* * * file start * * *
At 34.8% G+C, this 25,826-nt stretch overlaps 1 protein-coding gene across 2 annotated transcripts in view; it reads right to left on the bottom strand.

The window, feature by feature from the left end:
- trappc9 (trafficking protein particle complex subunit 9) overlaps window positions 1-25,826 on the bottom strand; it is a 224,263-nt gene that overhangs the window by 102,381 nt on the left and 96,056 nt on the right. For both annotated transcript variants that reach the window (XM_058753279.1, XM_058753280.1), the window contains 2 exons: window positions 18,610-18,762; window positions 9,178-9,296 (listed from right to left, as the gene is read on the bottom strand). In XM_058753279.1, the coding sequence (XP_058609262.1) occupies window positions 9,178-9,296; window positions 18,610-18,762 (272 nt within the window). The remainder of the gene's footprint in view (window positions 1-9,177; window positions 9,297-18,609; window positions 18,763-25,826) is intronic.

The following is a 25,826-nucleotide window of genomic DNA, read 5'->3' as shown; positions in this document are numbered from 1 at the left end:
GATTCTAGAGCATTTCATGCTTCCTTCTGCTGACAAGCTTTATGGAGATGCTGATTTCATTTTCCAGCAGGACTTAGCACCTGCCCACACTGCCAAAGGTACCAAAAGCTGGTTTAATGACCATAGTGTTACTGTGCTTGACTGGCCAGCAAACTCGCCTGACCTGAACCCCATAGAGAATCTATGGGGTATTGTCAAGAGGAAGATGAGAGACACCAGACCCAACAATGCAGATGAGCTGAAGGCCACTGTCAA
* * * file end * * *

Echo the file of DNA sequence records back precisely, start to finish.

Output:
At 34.8% G+C, this 25,826-nt stretch overlaps 1 protein-coding gene across 2 annotated transcripts in view; it reads right to left on the bottom strand.

The window, feature by feature from the left end:
- trappc9 (trafficking protein particle complex subunit 9) overlaps window positions 1-25,826 on the bottom strand; it is a 224,263-nt gene that overhangs the window by 102,381 nt on the left and 96,056 nt on the right. For both annotated transcript variants that reach the window (XM_058753279.1, XM_058753280.1), the window contains 2 exons: window positions 18,610-18,762; window positions 9,178-9,296 (listed from right to left, as the gene is read on the bottom strand). In XM_058753279.1, the coding sequence (XP_058609262.1) occupies window positions 9,178-9,296; window positions 18,610-18,762 (272 nt within the window). The remainder of the gene's footprint in view (window positions 1-9,177; window positions 9,297-18,609; window positions 18,763-25,826) is intronic.

The following is a 25,826-nucleotide window of genomic DNA, read 5'->3' as shown; positions in this document are numbered from 1 at the left end:
GATTCTAGAGCATTTCATGCTTCCTTCTGCTGACAAGCTTTATGGAGATGCTGATTTCATTTTCCAGCAGGACTTAGCACCTGCCCACACTGCCAAAGGTACCAAAAGCTGGTTTAATGACCATAGTGTTACTGTGCTTGACTGGCCAGCAAACTCGCCTGACCTGAACCCCATAGAGAATCTATGGGGTATTGTCAAGAGGAAGATGAGAGACACCAGACCCAACAATGCAGATGAGCTGAAGGCCACTGTCAA